For those enamored with Marvel’s latest golden god Loki (himself a former member of the Young Avengers), the newest offering from Boom! Studios might seem a bit off-putting. However, no one holds copyrights on ancient mythology, and thus we have Loki: Ragnarok & Roll #1 from Eric Esquivel, with art by Jerry Gaylord. Loki the Trickster is the central figure in this comedic romp across religion, and in some ways he’s similar to the Tumblr-popular version of recent Marvel films. He’s quick witted and not happy about being in his brother’s shadow. Here Loki is a god in the truest sense, and he’s not the only one. At his father Odin’s table, every god you’ve ever heard of is welcome, covering all faiths and even one pretty hilarious internet meme religion. When Thor, not particularly bright or pleasant here, paints Loki as a failure in battle and diplomacy both, Loki is banned to Earth. He hasn’t been on the mortal plane in a thousand years and finds that he quite likes the punks, goths and various misfits of the modern world, with their tattoos and rock & roll lifestyles. This story has tons of comedic potential and Gaylord’s frenetic artistic style really brings Loki’s humor to life. He’s a different character than Marvel’s Loki, thankfully, but there’s enough of the playful trickster to appease anyone who picks up this book looking for the familiar. While the alternative lifestyle kids here don’t have the realistic feel of, say, a Rick Remender book, they do set the stage nicely for a god to live it up on Earth.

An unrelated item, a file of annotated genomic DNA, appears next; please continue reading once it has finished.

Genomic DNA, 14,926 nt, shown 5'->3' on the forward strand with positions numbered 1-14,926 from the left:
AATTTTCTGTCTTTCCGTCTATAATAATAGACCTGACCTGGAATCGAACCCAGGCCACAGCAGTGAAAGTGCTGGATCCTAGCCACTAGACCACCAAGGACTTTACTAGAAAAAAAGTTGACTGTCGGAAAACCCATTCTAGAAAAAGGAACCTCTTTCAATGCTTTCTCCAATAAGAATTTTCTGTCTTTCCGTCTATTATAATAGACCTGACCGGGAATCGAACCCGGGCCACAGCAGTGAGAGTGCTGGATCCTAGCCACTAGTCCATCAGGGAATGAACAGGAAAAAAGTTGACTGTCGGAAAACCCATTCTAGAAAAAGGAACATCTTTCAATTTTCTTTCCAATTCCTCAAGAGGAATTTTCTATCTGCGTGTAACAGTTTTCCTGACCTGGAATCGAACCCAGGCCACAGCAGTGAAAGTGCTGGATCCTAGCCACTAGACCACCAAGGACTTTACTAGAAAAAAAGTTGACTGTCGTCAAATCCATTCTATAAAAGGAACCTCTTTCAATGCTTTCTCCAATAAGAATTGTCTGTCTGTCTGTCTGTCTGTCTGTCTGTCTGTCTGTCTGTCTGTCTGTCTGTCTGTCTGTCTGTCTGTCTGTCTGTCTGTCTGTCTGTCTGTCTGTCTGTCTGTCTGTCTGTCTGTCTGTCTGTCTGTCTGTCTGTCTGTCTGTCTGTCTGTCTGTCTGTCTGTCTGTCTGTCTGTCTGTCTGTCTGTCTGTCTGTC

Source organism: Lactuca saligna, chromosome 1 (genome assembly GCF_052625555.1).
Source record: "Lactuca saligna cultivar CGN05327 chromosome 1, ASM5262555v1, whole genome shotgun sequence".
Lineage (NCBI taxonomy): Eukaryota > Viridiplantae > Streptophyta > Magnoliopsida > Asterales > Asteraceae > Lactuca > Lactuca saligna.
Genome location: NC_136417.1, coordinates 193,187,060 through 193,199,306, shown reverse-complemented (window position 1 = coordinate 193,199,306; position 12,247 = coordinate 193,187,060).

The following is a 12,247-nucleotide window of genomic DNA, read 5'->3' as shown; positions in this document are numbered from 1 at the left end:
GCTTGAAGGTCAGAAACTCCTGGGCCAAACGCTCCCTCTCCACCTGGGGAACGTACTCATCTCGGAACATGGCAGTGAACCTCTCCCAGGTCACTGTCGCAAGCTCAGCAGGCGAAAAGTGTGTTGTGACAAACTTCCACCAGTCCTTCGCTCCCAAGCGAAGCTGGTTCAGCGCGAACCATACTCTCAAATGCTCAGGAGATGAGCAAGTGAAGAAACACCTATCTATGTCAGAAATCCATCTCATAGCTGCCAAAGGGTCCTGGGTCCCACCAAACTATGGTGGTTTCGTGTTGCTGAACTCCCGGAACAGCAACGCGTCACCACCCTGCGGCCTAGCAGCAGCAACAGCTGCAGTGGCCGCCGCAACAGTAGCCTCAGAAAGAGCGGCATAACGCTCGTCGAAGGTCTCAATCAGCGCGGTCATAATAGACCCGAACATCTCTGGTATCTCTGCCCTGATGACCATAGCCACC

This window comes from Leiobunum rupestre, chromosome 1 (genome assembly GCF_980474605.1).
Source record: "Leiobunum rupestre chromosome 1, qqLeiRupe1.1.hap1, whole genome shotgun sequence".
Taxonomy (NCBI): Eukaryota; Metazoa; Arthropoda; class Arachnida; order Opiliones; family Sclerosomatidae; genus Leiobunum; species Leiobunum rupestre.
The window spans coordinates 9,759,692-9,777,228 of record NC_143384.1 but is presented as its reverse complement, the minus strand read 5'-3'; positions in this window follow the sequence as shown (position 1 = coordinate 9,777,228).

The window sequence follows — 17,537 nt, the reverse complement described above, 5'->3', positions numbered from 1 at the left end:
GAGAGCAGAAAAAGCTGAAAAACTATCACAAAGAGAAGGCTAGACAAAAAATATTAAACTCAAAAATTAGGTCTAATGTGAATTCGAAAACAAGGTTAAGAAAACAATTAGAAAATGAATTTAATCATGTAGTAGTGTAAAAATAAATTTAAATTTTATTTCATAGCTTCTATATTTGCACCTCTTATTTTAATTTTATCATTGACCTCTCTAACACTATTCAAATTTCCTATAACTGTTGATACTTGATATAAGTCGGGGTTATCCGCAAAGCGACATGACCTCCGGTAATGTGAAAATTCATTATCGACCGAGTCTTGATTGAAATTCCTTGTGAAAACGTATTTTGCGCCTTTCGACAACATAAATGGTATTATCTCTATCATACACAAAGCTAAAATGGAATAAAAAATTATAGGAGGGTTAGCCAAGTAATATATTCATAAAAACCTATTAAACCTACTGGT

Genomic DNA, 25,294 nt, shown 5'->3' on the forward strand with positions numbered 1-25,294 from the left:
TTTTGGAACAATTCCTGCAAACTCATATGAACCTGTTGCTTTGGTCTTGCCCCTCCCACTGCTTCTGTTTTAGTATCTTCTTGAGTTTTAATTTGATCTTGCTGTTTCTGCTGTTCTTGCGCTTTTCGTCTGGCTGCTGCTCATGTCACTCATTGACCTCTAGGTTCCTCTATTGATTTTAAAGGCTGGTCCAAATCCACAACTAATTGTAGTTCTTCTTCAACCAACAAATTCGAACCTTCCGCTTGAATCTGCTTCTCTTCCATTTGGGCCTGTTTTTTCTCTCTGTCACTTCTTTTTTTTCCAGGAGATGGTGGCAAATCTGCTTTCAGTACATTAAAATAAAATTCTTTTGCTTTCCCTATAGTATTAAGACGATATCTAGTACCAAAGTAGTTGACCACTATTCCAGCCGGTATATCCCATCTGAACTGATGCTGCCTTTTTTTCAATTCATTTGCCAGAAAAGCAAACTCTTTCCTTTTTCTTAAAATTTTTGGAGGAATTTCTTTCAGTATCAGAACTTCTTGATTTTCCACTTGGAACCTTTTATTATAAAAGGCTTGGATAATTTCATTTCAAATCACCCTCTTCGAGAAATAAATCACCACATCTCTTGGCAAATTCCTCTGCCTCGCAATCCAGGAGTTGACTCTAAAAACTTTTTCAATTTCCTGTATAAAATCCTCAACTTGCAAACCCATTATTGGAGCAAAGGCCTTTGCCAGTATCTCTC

The best of the week comes once again from Image, with Undertow #1 written by Steve Orlando, with amazing art by Artyom Trakhanov. It’s the story of Atlantis in a way you never quite seen before, an Atlantis at war with itself. The denizens of this long lost undersea culture are in conflict with a rogue leader named Redum Anshargal, who they believe wishes to destroy them. When spoiled rich kid turned soldier Ukinnu Alal is captured by Anshargal, however, he learns a very different story. Redum is an explorer, venturing out of the ocean and onto the surface, where early primitive man still hunts with spears while he pilots his advanced city-submarine about the ocean depths. Redum is searching for a long lost amphibian that might allow the Atlanteans to live on land, and his quest inspires the young Ukinnu to question the rigid society into which he was born. The book has some subtle things to say about the structures of society that we sometimes follow without question, as taught by our elders, but mostly, it’s just a good adventure story. And seriously, enough can’t be said about Trakhanov’s art in this book. His gritty pencil work and magnificent color bring to life a rich fantasy world. It’s grainy and fluid at the same time, and delightful to look at and read.